Since my parents wedding day they have lived together in a house on Rivercrest Drive. That changed Monday when my mom was moved into Presbyterian Village. I have had a vast array of emotions this week as I have tried to wrap my mind around what my dad must feel every night he goes to bed alone. I try to put myself in his place, even as much as I am hurting, but I can't imagine his loss. Twenty-five years of memories in a home, and you are forced to move your wife somewhere else for reasons you can't control. And, yet, his strength and dedication should be admired by every married man.
Mom had no trouble adjusting to life in the nursing home. It is almost as if she never knew anything changed. The lenient visiting hours have been so much better (on our family) at least. My dad is able to see her right before she goes to bed at night, and sees her at different times through the day. I think my mom has had more visitors than anyone else on her floor! She was always a social butterfly! My aunt has been able to fix her hair and put makeup on her, of course! She also has some cute new outfits I bought her before I left Little Rock and can wear jewelry in the nursing home. All of this helps her look more like the mom we knew at Thanksgiving.
A little over a week ago, when I was still in LR, we became concerned about my mom's vision. It became increasingly evident that she was not seeing in the way you and I do. She was no longer making eye contact, she became scared to walk (she would almost immediately try to sit down on the ground if we tried to get her to walk), and she didn't respond to movement in front of her face. Traditionally, with Alzheimer's patients, sensory organs can shut down and though they may function correctly, the brain can't interpret the input. In other words, there may be nothing wrong with her eyes, but they are not communicating correctly with her brain. A type of "blindness" sometimes common in Alzheimer's patients is called Motion Blindness: Visual perception is intact in other ways and a person with motion blindness is therefore able to perceive color and form, for example, as accurately as a normally sighted person. However, they are unable to see motion and instead are only able to gauge movement in frames rather than as a fluid process. In a particular example the subject's stroke caused lesions to the middle temporal area (area MT or V5) in both sides of the brain, just above the ear. This condition makes it difficult to do simple things such as cross the street, or pour a cup of coffee.  It has been suggested that the ability to see motion is crucial for survival. This condition has been associated with Alzheimer's disease. It is possible that Alzheimer's patients lose their bearings and become lost not due to a memory problem, but perhaps as a result of this condition. It may therefore be that a person's failing ability to detect motion accurately could give doctors a way to detect Alzheimer's disease in its earliest stages.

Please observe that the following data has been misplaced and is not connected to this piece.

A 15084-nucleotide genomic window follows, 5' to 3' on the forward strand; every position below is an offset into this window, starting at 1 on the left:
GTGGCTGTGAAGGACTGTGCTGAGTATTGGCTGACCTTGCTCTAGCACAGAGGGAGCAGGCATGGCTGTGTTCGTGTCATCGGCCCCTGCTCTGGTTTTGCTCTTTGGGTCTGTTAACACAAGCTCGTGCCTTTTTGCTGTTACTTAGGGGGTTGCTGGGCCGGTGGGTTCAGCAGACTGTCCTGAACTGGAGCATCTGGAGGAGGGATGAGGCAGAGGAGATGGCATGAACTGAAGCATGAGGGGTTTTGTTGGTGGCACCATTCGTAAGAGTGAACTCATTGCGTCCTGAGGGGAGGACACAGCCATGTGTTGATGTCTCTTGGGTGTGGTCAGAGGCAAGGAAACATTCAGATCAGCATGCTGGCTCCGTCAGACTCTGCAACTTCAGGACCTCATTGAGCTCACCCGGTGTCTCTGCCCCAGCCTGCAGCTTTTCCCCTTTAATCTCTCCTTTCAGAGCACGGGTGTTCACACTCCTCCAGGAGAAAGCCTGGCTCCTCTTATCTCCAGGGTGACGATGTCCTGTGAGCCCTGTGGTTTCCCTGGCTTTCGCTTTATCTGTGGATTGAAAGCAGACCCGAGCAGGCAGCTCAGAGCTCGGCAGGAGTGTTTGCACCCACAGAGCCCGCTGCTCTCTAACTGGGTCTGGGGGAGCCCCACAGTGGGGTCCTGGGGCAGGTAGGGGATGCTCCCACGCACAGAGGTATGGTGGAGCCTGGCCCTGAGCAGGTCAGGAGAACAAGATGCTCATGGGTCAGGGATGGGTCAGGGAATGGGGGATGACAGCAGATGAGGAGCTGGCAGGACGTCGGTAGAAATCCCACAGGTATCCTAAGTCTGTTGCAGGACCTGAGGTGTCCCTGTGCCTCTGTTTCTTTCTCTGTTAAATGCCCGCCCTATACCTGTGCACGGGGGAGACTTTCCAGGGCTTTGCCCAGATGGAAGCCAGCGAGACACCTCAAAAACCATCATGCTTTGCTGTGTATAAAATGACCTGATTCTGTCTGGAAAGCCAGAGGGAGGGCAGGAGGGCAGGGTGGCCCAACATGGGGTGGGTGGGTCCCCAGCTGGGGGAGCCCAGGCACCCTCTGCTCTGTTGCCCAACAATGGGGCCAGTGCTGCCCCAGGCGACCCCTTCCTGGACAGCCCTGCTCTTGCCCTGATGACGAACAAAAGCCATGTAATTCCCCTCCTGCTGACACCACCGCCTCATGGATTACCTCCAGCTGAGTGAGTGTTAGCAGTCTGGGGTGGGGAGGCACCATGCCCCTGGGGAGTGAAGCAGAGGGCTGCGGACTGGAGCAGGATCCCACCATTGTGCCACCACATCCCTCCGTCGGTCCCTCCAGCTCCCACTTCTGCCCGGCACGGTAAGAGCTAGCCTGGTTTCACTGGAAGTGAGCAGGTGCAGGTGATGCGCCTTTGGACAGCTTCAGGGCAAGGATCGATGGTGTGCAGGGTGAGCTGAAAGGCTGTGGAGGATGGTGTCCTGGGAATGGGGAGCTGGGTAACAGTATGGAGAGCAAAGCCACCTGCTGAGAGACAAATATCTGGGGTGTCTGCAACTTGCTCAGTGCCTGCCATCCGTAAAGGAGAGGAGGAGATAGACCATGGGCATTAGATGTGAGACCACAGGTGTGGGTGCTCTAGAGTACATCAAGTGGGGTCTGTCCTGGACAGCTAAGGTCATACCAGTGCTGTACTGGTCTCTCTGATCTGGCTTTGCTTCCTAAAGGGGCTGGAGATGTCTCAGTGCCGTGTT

I went to counseling this week. The biggest question on my mind lately has been, "So how am I supposed to live the next 3-6 months (or however long she may live) knowing my mom is going to die?" Do I start to mourn the loss now? Do I act like I have not been given a time limit? How in the world do you handle something like this? Her advice was to take it one day at a time. Asking God to teach me something new everyday, to learn to depend on Him for something different everyday, etc. I also need to focus on what I do know about God - His character, love, etc., rather than allowing myself to focus on what I might not understand about Him - why He allows people to suffer.
For momentary, light affliction is producing for us an eternal weight of glory far beyond all comparison, while we look not at the things which are seen, but at the things which are not seen; for the things which are seen are temporal, but the things which are not seen are eternal. 2 Corinthians 4: 17-18